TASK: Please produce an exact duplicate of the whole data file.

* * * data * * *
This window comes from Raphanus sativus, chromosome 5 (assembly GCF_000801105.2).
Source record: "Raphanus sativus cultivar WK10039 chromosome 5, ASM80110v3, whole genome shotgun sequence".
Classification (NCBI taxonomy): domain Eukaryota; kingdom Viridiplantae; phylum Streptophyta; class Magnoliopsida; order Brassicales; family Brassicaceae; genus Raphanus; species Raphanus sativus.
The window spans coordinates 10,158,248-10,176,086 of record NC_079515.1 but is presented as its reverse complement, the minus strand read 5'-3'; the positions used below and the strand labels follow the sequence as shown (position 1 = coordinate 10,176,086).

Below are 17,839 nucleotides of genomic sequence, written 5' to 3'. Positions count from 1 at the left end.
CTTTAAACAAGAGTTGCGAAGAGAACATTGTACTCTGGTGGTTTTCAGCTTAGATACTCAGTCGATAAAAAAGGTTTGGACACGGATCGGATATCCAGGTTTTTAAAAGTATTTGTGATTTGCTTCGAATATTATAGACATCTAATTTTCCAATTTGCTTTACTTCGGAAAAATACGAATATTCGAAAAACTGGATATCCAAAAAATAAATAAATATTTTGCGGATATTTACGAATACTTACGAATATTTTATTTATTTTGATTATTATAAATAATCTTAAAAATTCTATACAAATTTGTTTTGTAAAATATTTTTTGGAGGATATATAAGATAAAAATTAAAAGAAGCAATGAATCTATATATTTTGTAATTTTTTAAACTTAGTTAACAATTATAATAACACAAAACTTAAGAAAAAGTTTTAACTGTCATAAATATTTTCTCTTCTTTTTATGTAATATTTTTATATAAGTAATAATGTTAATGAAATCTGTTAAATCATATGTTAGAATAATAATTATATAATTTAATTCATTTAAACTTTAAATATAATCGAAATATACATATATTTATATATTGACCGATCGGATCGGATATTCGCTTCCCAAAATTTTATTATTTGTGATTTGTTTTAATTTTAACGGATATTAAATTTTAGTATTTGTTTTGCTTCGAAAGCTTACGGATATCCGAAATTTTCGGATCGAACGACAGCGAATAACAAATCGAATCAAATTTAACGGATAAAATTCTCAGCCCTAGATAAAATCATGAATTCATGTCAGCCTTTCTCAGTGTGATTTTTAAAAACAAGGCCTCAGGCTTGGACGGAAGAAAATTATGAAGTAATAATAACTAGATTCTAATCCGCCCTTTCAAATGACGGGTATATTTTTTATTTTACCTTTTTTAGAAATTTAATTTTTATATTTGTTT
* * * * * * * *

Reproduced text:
This window comes from Raphanus sativus, chromosome 5 (assembly GCF_000801105.2).
Source record: "Raphanus sativus cultivar WK10039 chromosome 5, ASM80110v3, whole genome shotgun sequence".
Classification (NCBI taxonomy): domain Eukaryota; kingdom Viridiplantae; phylum Streptophyta; class Magnoliopsida; order Brassicales; family Brassicaceae; genus Raphanus; species Raphanus sativus.
The window spans coordinates 10,158,248-10,176,086 of record NC_079515.1 but is presented as its reverse complement, the minus strand read 5'-3'; the positions used below and the strand labels follow the sequence as shown (position 1 = coordinate 10,176,086).

Below are 17,839 nucleotides of genomic sequence, written 5' to 3'. Positions count from 1 at the left end.
CTTTAAACAAGAGTTGCGAAGAGAACATTGTACTCTGGTGGTTTTCAGCTTAGATACTCAGTCGATAAAAAAGGTTTGGACACGGATCGGATATCCAGGTTTTTAAAAGTATTTGTGATTTGCTTCGAATATTATAGACATCTAATTTTCCAATTTGCTTTACTTCGGAAAAATACGAATATTCGAAAAACTGGATATCCAAAAAATAAATAAATATTTTGCGGATATTTACGAATACTTACGAATATTTTATTTATTTTGATTATTATAAATAATCTTAAAAATTCTATACAAATTTGTTTTGTAAAATATTTTTTGGAGGATATATAAGATAAAAATTAAAAGAAGCAATGAATCTATATATTTTGTAATTTTTTAAACTTAGTTAACAATTATAATAACACAAAACTTAAGAAAAAGTTTTAACTGTCATAAATATTTTCTCTTCTTTTTATGTAATATTTTTATATAAGTAATAATGTTAATGAAATCTGTTAAATCATATGTTAGAATAATAATTATATAATTTAATTCATTTAAACTTTAAATATAATCGAAATATACATATATTTATATATTGACCGATCGGATCGGATATTCGCTTCCCAAAATTTTATTATTTGTGATTTGTTTTAATTTTAACGGATATTAAATTTTAGTATTTGTTTTGCTTCGAAAGCTTACGGATATCCGAAATTTTCGGATCGAACGACAGCGAATAACAAATCGAATCAAATTTAACGGATAAAATTCTCAGCCCTAGATAAAATCATGAATTCATGTCAGCCTTTCTCAGTGTGATTTTTAAAAACAAGGCCTCAGGCTTGGACGGAAGAAAATTATGAAGTAATAATAACTAGATTCTAATCCGCCCTTTCAAATGACGGGTATATTTTTTATTTTACCTTTTTTAGAAATTTAATTTTTATATTTGTTT